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Titanium data pool shrinks as ATI curbs details

Keywords: Tags  titanium, ATI, Allegheny Technologies, Allvac, specialty metals, Titanium Metals, Timet, Precision Castparts PCC


LOS ANGELES — Mining for U.S. shipment and pricing figures for titanium is becoming increasingly difficult as the pool of data reported by producers shrinks.

Allegheny Technologies Inc. (ATI) sold 10.3 million pounds of titanium in the first quarter, it said this past week. But other, more detailed, figures that the company had reported for years were missing, and a spokesman for the Pittsburgh-based specialty metals producer indicated that that data—including shipping volumes and average prices of titanium mill products, along with those for nickel-based material and zirconium produced by ATI’s High Performance Metals group—won’t be disclosed in the future.

One of the chief contributors to the business segment is ATI’s Allvac Inc. unit in Monroe, N.C., a major U.S. producer of aerospace alloy titanium and nickel-based long products. The other main component of ATI’s titanium business (separate from High Performance Metals) is flat-rolled products, mainly non-aerospace, commercially pure titanium produced by Uniti LLC, a Moon Township, Pa.-based joint venture with Russian producer VSMPO-Avisma Corp.

ATI did report that overall sales of titanium products rose nearly 22 percent in the first quarter vs. the last three months of 2012, and represented 16 percent of ATI’s quarterly corporate sales of $1.2 billion. Titanium shipments in the first quarter of 2012 totaled a little over 10 million pounds ( amm.com, May 1).

It is widely assumed among industry players that ATI’s decision to drop specific shipment and price data on High Performance Metals’ products was tied to Precision Castparts Corp.’s (PCC’s) $2.9-billion acquisition of Titanium Metals Corp. (Timet) late last year ( amm.com, Nov. 9), with the expectation that Timet would no longer break out its titanium shipment and average product prices or the previously reported data for melted products.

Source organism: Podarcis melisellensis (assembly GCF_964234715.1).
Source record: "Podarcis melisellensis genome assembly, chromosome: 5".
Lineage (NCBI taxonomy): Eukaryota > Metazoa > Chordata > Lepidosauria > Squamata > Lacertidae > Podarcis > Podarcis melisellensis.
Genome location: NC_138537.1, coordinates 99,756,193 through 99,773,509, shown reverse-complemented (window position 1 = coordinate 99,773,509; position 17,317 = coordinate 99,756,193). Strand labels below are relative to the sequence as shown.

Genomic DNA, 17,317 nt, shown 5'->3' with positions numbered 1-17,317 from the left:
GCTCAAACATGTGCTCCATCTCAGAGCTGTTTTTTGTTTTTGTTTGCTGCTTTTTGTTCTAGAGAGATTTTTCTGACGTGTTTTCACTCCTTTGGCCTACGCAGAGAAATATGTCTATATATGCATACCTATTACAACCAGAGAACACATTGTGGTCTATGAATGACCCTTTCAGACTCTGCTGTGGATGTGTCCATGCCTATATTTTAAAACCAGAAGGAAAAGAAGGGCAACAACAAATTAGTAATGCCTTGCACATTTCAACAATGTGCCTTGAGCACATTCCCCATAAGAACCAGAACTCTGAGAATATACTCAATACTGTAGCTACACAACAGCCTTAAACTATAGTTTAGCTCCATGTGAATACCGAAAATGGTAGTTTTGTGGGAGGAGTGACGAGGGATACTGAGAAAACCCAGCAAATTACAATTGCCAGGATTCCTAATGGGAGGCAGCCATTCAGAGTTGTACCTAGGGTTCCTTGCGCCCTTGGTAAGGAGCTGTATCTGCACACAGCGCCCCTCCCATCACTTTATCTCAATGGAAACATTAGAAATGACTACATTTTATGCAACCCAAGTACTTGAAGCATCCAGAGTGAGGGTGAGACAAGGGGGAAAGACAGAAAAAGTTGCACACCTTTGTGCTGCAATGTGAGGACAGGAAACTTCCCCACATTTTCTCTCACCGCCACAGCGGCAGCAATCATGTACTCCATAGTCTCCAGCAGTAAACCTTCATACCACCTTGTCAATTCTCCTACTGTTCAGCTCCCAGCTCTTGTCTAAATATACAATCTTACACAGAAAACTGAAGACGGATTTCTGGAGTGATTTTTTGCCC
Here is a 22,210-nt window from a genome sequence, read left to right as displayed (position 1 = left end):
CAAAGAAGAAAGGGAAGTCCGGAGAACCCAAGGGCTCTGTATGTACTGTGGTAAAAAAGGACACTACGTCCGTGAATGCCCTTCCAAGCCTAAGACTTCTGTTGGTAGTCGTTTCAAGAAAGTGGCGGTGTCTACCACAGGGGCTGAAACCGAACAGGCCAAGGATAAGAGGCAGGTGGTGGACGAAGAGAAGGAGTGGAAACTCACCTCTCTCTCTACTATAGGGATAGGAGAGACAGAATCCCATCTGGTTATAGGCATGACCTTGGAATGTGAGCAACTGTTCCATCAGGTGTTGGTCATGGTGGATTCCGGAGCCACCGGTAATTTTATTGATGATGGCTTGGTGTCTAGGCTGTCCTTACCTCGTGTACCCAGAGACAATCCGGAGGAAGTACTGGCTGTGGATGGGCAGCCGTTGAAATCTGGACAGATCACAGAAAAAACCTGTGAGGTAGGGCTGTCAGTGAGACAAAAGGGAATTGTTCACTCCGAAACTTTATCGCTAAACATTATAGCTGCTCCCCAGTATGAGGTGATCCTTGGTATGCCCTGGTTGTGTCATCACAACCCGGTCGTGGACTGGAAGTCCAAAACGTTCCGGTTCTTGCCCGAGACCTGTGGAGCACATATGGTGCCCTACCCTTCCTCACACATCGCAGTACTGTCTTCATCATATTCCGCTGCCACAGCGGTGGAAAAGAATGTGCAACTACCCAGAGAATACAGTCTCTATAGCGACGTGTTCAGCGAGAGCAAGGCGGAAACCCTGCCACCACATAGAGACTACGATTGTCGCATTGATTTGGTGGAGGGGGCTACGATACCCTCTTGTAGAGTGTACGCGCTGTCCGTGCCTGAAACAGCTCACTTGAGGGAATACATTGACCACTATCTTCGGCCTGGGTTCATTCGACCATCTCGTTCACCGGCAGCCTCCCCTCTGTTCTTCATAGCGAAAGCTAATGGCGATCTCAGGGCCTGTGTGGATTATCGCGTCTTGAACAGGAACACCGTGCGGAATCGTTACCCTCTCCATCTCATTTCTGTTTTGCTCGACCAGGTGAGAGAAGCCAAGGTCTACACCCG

A PCC spokesman confirmed industry expectations that Timet’s shipments and average sale prices won’t be disclosed in the parent company’s upcoming release of results for the quarter ended March 31. Timet has been folded into PCC’s forged products business segment, he said, and noted that PCC’s Special Metals Corp. unit, a major producer of nickel-based and other alloys, also doesn’t break out its results.

Outsiders had speculated that ATI would be reluctant to disclose data withheld by what is regarded in the industry as its main competitor, but the ATI spokesman said a change in reporting had been under consideration for most of last year and had "absolutely nothing" to do with the Timet acquisition. It was instead related to ATI’s $778-million acquisition in 2011 of castings and forgings producer Ladish Co. ( amm.com, May 10, 2011), he said.

"Now that we’re integrated with Ladish, it doesn’t represent our business anymore," the ATI spokesman said about High Performance Metals’ shipment and price data.

Some investors and securities analysts were making "very bad decisions" by attempting to "back into" Ladish’s results with the High Performance Metals data, resulting in "incorrect conclusions" about the Cudahy, Wis., unit’s performance, he added.

ATI’s decision to drop High Performance Metals’ shipments and prices leaves only one major U.S. titanium producer disclosing this data: RTI International Metals Inc. An RTI spokesman in Pittsburgh said he wasn’t aware of any plans to change its long-time policy of reporting mill product shipments and average prices.

However, for outsiders it means that the main authority on domestic titanium shipments going forward will be the U.S. Geological Survey. But industry sources noted that the USGS titanium figures often appear as long as three months after the end of a quarter.


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